The Commission comprising the Chairman and two members heard the parties at length and disposed of the application for settlement under the impugned order. The Chairman and the two members differed on one issue - which is the only issue in these appeals. The question is whether the Commission could drop the penalty proceedings relating to Assessment Years 1970-71 to 1974-75 in an application for settlement relating to Assessment Year 1975-76. We are not concerned with the other directions made by the Commissioner. They were not argued before us and we express no opinion thereon. The only question we are considering is the power of the Commission to drop/waive penalty proceedings and penalties for the Assessment Years 1970-71 to 1974-75 in an application for settlement relating to the Assessment Year 1975-76. The majority opinion [of the Commission] mainly relied upon Section 245-E for holding that Commission did have such power while the Chairman held to the contrary. The Chairman opined that since the application for settlement before the Commission was only in respect of Assessment Year 1975-76, the penalty proceedings relating to earlier assessment years "were in no way connected with the present settlement application or statement of facts made by the assessee" and, therefore, the Commission had no jurisdiction to waive or drop the said penalty proceedings. He pointed out further that the said penalty proceedings were "in respect of some other concealment already detected by the Income Tax Officer and not relating to incomes considered in the settlement application". [Emphasis added] CONTENTIONS URGED BY THE PARTIES:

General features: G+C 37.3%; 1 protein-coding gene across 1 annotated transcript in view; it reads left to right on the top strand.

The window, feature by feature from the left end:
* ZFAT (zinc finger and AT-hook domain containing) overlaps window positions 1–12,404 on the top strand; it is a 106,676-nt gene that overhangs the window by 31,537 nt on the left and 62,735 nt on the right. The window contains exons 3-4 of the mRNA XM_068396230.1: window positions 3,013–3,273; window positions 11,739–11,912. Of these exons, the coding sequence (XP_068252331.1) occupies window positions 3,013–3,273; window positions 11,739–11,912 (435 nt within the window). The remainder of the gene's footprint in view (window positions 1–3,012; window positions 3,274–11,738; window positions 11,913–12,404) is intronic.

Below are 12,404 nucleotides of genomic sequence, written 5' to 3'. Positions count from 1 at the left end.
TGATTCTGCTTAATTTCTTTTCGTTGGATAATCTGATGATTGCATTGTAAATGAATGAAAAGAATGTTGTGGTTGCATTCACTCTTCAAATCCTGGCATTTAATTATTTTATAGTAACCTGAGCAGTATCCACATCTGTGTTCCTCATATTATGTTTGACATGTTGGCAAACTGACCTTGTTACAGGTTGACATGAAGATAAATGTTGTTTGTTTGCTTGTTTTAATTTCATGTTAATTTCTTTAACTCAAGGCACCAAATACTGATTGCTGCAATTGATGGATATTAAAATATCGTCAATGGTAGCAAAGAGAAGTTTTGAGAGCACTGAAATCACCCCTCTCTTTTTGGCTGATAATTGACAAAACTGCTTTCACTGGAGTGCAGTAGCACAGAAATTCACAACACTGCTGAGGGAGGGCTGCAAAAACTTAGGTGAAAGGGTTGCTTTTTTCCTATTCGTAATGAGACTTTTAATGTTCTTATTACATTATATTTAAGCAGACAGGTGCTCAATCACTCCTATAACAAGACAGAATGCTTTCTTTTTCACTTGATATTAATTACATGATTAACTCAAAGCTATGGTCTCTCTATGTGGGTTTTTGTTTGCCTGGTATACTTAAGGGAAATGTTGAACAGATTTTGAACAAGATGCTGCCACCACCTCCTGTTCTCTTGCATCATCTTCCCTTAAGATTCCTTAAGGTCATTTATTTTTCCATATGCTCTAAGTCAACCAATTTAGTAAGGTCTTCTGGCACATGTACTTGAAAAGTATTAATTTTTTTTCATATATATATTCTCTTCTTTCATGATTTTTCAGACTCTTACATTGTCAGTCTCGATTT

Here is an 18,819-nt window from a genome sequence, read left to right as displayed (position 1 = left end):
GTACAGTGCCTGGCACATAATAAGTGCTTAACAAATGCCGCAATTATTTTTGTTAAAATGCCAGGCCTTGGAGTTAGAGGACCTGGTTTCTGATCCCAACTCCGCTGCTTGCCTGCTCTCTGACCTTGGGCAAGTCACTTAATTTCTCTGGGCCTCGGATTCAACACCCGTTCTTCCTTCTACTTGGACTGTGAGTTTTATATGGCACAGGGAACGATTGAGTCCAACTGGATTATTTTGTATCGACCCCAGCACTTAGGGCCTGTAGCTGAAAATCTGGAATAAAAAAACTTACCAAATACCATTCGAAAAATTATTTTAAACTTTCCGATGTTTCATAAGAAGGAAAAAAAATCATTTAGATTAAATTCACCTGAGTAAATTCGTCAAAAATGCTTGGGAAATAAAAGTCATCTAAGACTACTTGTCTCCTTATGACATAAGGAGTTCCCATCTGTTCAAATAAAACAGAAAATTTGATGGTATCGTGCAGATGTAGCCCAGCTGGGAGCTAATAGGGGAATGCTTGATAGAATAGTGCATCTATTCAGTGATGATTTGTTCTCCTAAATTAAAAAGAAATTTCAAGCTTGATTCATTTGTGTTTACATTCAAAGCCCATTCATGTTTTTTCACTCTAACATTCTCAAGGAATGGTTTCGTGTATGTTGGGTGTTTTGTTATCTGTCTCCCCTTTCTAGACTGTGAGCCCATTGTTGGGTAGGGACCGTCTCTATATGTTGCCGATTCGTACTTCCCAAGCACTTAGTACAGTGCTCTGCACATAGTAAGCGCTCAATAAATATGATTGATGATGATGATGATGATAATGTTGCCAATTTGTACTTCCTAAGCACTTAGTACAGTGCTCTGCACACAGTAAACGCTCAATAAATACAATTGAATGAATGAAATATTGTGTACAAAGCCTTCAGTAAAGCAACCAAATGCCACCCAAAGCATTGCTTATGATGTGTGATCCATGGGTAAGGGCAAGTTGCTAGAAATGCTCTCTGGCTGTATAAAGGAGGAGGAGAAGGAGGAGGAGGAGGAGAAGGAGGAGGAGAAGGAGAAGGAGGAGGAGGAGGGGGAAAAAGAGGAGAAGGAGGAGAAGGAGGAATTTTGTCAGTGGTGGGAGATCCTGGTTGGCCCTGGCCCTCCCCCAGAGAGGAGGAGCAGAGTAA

In these appeals, the main submission of Sri J.Ramamurthy, learned counsel for the Revenue, is with respect to the jurisdiction of the Commission to drop the penalty proceedings relating to Assessment Years 1970-71 to 1974-75. Counsel submitted that the application for settlement pertained only to Assessment Year 1975-76 and not to the said earlier assessment years. The assessee did disclose certain additional income for the Assessment Year 1975-76 requesting at the same time that the said additional income be spread over all the six Assessment Years 1970-71 to 1975-76. The assessee had so requested and had given its consent for re-opening the said earlier assessment years for the limited purpose of the spreading over/distributing the said additional income over the six years, which was a request made in his own self-interest. He did not want the entire additional income to be added to his income in the Assessment Year 1975-76 which would have enhanced his tax liability. The request to re-open the assessments of the said earlier assessment years was, said the learned counsel, for the limited purpose of giving due and appropriate relief for the Assessment Year 1975-76. The advantage he was asking for could not be granted except by re-opening the assessments for the said earlier assessment years for the limited purpose of adding certain amounts as a consequence of "spreading over". There was no request or concurrence to re-open the earlier assessments for all purposes. In short, the application filed by the assessee did not pertain to the said earlier assessment years but only to 1975-76. Whatever was asked for was being asked for only to reduce the tax liability for the Assessment Year 1975-76. Learned counsel emphasized the admitted fact that the penalty proceedings relating to the said earlier assessment years, pending at the time of filing of the settlement application, pertained to some other concealments and not to the items which were disclosed in the settlement application. Counsel also submitted that a settlement application can be filed only in respect of a pending matter whereas the assessments in respect of the said earlier assessment years were already concluded. They were also not appealed against by the assessee. Sri Ramamurthy commended the opinion of the Chairman for our acceptance.